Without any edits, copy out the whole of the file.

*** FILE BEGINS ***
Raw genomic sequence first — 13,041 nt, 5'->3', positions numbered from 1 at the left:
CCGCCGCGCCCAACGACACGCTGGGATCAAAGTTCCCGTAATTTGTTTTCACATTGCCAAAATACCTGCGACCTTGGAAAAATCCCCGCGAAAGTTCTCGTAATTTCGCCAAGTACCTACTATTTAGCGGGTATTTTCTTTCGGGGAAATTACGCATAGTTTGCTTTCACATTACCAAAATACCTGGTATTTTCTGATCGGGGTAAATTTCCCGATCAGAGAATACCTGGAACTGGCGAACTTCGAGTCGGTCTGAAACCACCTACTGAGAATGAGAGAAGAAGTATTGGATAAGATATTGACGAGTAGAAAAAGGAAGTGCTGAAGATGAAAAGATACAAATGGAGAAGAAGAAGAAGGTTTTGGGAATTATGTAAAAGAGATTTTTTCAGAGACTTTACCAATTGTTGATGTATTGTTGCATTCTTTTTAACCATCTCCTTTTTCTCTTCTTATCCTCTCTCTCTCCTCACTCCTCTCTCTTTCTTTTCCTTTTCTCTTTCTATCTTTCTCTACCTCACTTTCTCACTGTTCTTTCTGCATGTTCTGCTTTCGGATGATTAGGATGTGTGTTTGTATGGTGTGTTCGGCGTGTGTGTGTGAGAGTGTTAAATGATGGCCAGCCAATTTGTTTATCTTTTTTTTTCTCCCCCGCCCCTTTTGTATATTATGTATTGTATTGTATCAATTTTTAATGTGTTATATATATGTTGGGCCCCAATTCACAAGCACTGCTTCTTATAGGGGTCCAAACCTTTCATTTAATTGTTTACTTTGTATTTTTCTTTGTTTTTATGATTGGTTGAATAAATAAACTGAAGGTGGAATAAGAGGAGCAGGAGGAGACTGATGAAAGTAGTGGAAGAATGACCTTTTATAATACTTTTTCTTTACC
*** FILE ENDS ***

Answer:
Raw genomic sequence first — 13,041 nt, 5'->3', positions numbered from 1 at the left:
CCGCCGCGCCCAACGACACGCTGGGATCAAAGTTCCCGTAATTTGTTTTCACATTGCCAAAATACCTGCGACCTTGGAAAAATCCCCGCGAAAGTTCTCGTAATTTCGCCAAGTACCTACTATTTAGCGGGTATTTTCTTTCGGGGAAATTACGCATAGTTTGCTTTCACATTACCAAAATACCTGGTATTTTCTGATCGGGGTAAATTTCCCGATCAGAGAATACCTGGAACTGGCGAACTTCGAGTCGGTCTGAAACCACCTACTGAGAATGAGAGAAGAAGTATTGGATAAGATATTGACGAGTAGAAAAAGGAAGTGCTGAAGATGAAAAGATACAAATGGAGAAGAAGAAGAAGGTTTTGGGAATTATGTAAAAGAGATTTTTTCAGAGACTTTACCAATTGTTGATGTATTGTTGCATTCTTTTTAACCATCTCCTTTTTCTCTTCTTATCCTCTCTCTCTCCTCACTCCTCTCTCTTTCTTTTCCTTTTCTCTTTCTATCTTTCTCTACCTCACTTTCTCACTGTTCTTTCTGCATGTTCTGCTTTCGGATGATTAGGATGTGTGTTTGTATGGTGTGTTCGGCGTGTGTGTGTGAGAGTGTTAAATGATGGCCAGCCAATTTGTTTATCTTTTTTTTTCTCCCCCGCCCCTTTTGTATATTATGTATTGTATTGTATCAATTTTTAATGTGTTATATATATGTTGGGCCCCAATTCACAAGCACTGCTTCTTATAGGGGTCCAAACCTTTCATTTAATTGTTTACTTTGTATTTTTCTTTGTTTTTATGATTGGTTGAATAAATAAACTGAAGGTGGAATAAGAGGAGCAGGAGGAGACTGATGAAAGTAGTGGAAGAATGACCTTTTATAATACTTTTTCTTTACC